Japan Green Tea

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The flavor profile of Japanese tea is unique to Japan. Sencha is Japan’s most popular green tea, and it is made in every tea producing region of Japan. Unique terroirs and different tea bush cultivars give every Sencha it’s own distinctive taste. While the difference are many, each Sencha provides delicious refreshment any time of day.

Matcha, Japan’s esteemed powdered tea, is also made in several tea producing regions and in many grades for different uses. Superior grades of Matcha are reserved for the preparation of bowls of usucha and koicha to be served in Chanoyu, Japanese tea ceremony, whereas premium grades are used for everyday Matcha drinking and culinary grades or green tea powders are perfect for use in baking and cooking.

Several Japanese teas feature the addition of other materials to the tea leaf, such as thin-cut tea stems (Kukicha Yama) or roasted rice (Genmaicha) or feature tea leaf that has been processed differently, such as roasted leaf green tea (Houjicha). These additions and variations in style offer intriguing flavors as well as textural and visual differences to a roster of teas that is comprised of just ten main types and a handful of regional specialties. Hojicha and Kukicha are very food-friendly and both excellent for chasing away chilly weather on a blustery day .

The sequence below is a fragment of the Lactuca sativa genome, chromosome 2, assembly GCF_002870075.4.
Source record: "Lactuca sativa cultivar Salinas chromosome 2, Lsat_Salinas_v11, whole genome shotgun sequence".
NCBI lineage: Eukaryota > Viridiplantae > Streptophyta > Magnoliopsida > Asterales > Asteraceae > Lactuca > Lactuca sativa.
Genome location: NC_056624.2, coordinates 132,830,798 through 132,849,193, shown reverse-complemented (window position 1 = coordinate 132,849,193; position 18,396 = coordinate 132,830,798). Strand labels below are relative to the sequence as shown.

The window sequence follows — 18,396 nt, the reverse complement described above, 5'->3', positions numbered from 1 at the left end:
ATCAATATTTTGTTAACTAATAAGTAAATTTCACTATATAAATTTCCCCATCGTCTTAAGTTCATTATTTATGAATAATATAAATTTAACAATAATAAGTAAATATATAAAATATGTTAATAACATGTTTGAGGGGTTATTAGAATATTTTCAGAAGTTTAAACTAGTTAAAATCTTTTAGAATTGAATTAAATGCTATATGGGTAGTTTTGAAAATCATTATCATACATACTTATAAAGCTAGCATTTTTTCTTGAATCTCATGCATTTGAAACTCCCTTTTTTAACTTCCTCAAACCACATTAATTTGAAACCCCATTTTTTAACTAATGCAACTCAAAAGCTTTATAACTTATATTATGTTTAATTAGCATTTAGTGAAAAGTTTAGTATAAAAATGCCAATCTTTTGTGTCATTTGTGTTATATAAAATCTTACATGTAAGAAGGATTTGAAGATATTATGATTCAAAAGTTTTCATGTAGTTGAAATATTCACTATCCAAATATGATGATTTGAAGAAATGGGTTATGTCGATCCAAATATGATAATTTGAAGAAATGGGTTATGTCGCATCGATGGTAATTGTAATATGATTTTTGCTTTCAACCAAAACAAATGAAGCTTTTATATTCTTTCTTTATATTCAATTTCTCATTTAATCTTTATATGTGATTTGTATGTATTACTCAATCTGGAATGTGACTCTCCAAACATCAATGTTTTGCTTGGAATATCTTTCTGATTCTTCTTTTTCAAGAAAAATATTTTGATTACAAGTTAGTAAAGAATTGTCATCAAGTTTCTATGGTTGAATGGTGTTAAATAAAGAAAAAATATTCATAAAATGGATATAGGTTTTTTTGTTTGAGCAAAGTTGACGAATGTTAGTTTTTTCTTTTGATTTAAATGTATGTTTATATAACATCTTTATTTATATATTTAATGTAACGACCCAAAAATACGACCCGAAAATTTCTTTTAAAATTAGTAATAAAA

Gyokuro is Japan’s most treasured leaf tea. It is produced from fresh leaf that is plucked in the early spring from tea bushes that have been shaded and covered from sunlight for several weeks under a tana covering. Thusly, Gyokuro is known as a ‘shade-grown’ tea, a tea cultivation technique which increases the natural production of chlorophyll in the fresh leaf and adds complexity and sweetness to the tea liquor.

One of Tea Trekker’s most unusual moments was peeking under the cover of a traditional tana covering (in the pouring rain) to view the shade-covered tea bushes that were budding with new spring growth. Join us under the tana in Mary Lou’s photograph on this page.

lleaf2 Green tea steeping instructions

lleaf2How to whisk a bowl of Matcha

lleaf2Shizuoka Organic Tea Farmers Union